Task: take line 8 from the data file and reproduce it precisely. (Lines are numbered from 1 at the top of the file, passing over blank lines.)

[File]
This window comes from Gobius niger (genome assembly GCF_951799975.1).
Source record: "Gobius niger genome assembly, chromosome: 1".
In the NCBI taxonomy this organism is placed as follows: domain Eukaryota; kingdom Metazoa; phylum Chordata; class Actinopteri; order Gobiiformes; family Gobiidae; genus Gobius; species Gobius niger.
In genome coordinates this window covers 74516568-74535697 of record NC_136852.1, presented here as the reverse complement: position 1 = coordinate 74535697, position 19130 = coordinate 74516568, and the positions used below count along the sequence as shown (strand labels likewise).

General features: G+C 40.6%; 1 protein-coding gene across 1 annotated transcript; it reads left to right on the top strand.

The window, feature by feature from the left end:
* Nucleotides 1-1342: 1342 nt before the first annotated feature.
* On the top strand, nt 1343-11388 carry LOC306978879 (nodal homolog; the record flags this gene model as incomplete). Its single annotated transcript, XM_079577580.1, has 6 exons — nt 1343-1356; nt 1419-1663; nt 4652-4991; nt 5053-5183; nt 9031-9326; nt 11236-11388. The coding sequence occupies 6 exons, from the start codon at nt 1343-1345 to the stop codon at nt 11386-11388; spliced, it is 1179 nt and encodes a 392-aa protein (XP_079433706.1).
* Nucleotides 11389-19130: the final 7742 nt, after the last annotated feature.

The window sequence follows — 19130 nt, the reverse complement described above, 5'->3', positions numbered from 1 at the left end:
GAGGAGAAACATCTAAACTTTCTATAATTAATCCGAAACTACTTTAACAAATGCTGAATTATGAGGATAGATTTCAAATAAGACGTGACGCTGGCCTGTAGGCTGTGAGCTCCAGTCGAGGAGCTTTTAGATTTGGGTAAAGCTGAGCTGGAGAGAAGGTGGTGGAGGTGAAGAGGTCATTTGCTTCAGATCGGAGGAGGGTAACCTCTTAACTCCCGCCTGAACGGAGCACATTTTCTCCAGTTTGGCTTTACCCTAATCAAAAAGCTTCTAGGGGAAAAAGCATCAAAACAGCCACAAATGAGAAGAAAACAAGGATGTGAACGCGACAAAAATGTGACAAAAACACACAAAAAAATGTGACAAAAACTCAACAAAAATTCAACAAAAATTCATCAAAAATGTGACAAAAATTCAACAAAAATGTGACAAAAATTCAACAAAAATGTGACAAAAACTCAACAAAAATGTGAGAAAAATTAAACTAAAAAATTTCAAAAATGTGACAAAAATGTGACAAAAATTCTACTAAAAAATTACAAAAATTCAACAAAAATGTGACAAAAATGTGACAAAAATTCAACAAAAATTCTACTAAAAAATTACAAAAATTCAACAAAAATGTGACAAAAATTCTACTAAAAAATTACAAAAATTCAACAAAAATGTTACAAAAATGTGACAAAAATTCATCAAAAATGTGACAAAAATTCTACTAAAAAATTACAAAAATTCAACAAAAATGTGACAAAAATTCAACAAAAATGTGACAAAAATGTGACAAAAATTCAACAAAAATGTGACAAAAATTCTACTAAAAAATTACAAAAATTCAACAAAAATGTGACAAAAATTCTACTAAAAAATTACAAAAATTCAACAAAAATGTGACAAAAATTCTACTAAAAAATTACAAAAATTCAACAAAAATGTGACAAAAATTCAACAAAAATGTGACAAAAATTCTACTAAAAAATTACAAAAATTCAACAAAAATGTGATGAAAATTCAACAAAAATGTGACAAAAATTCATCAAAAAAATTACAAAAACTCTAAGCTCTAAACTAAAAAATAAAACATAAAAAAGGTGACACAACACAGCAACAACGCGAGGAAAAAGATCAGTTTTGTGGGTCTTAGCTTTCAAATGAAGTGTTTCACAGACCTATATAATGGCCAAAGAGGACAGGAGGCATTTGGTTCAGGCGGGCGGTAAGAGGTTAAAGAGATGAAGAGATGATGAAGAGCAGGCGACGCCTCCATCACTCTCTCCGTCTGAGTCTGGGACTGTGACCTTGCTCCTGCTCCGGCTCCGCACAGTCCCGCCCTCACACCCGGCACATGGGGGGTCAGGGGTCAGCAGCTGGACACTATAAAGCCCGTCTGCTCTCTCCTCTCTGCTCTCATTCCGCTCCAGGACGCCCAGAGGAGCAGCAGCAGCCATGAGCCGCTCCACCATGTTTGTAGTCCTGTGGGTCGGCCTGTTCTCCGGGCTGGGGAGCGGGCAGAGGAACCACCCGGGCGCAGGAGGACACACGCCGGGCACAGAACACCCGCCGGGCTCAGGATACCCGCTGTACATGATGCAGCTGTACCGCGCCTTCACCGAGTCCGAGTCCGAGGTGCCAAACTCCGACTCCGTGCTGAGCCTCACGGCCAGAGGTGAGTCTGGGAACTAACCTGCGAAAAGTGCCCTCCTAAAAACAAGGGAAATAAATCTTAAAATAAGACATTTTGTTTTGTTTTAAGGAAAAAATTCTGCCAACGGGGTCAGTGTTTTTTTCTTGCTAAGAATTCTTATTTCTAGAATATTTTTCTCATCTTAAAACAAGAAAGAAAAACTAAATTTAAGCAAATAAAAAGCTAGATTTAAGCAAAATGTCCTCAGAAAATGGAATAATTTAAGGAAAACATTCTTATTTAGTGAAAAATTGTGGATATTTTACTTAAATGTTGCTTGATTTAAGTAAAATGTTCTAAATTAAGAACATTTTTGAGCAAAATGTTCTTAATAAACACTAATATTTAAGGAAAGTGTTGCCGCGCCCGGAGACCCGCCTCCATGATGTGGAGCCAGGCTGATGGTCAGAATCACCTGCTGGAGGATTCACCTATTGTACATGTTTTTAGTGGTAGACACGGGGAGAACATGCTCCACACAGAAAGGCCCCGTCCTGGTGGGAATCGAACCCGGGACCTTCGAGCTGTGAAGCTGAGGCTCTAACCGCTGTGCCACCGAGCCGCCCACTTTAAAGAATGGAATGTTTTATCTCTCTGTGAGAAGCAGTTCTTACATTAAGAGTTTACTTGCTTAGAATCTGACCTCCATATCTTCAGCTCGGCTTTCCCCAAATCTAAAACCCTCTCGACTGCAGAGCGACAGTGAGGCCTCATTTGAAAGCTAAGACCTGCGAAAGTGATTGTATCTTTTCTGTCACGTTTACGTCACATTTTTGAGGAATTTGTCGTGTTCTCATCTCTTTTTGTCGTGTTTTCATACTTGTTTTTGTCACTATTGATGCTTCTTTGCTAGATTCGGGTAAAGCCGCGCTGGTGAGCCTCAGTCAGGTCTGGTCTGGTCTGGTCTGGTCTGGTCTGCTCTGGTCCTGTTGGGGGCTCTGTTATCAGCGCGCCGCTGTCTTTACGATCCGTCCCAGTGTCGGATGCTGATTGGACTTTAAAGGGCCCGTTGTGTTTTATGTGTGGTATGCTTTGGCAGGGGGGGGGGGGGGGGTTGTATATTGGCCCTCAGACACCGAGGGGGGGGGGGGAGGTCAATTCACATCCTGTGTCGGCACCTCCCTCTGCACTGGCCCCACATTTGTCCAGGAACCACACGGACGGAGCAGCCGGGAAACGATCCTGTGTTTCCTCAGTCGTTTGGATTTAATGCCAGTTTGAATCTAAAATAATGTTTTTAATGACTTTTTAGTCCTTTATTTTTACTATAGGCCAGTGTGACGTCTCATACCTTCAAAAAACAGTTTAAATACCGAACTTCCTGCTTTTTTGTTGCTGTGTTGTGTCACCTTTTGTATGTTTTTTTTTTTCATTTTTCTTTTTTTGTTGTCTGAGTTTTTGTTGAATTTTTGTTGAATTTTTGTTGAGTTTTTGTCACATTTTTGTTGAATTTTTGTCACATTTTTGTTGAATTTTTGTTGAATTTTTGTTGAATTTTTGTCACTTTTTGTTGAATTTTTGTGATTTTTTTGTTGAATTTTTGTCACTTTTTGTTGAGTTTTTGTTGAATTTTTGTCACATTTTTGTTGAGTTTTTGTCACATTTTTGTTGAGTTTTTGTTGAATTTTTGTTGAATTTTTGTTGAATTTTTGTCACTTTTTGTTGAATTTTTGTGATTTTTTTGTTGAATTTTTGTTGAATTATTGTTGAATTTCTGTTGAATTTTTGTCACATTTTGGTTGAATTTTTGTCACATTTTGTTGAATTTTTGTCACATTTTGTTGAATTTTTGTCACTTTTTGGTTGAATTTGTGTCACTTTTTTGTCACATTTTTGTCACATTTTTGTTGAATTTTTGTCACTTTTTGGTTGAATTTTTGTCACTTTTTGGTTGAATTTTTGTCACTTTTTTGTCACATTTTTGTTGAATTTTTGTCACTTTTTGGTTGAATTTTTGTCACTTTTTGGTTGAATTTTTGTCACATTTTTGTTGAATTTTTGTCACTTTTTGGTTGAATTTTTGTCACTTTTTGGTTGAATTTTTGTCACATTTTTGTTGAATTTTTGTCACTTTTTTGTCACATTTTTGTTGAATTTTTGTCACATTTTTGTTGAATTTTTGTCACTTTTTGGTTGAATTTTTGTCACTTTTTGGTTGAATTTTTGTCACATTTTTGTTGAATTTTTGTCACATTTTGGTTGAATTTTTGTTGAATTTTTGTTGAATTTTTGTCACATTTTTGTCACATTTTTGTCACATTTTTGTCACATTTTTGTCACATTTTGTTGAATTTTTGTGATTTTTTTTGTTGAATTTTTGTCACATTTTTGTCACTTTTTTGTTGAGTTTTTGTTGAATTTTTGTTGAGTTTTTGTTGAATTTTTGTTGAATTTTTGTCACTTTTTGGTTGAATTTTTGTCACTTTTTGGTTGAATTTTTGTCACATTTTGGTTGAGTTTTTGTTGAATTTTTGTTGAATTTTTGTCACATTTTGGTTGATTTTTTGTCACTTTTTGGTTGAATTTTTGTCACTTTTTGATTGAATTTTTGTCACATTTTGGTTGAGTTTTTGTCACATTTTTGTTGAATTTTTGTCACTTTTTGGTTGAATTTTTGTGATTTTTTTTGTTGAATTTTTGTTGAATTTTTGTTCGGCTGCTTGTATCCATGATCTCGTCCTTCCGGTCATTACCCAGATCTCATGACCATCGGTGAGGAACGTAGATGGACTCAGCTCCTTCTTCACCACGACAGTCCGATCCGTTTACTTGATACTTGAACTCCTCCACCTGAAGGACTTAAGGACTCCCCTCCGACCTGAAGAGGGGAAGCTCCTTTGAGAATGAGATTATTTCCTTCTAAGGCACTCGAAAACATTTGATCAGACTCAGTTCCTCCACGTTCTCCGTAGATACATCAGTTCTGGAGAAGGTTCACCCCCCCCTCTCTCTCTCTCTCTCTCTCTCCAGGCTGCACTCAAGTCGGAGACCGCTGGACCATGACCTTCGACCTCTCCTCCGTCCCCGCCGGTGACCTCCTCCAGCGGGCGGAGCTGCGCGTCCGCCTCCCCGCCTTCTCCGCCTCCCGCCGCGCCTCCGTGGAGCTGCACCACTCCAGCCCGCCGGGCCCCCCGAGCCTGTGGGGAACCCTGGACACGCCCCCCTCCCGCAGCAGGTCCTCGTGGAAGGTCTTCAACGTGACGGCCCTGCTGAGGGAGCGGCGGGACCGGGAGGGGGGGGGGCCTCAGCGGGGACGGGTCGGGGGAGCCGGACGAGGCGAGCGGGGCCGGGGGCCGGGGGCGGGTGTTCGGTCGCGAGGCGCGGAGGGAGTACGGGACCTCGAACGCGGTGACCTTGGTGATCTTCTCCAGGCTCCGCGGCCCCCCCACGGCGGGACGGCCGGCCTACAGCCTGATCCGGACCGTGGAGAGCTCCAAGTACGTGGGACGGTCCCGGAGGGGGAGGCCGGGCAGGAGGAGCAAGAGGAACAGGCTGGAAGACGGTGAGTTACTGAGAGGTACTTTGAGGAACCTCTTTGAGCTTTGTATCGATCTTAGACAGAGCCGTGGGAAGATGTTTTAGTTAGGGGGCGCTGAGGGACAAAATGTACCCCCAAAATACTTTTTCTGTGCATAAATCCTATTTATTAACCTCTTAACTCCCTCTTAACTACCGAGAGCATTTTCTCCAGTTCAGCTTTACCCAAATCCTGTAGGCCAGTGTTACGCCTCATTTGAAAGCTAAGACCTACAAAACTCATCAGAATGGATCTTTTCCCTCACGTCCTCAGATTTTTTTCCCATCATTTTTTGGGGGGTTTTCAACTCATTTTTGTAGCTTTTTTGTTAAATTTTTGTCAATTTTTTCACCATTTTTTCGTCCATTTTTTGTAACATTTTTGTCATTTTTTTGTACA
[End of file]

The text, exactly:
* On the top strand, nt 1343-11388 carry LOC306978879 (nodal homolog; the record flags this gene model as incomplete). Its single annotated transcript, XM_079577580.1, has 6 exons — nt 1343-1356; nt 1419-1663; nt 4652-4991; nt 5053-5183; nt 9031-9326; nt 11236-11388. The coding sequence occupies 6 exons, from the start codon at nt 1343-1345 to the stop codon at nt 11386-11388; spliced, it is 1179 nt and encodes a 392-aa protein (XP_079433706.1).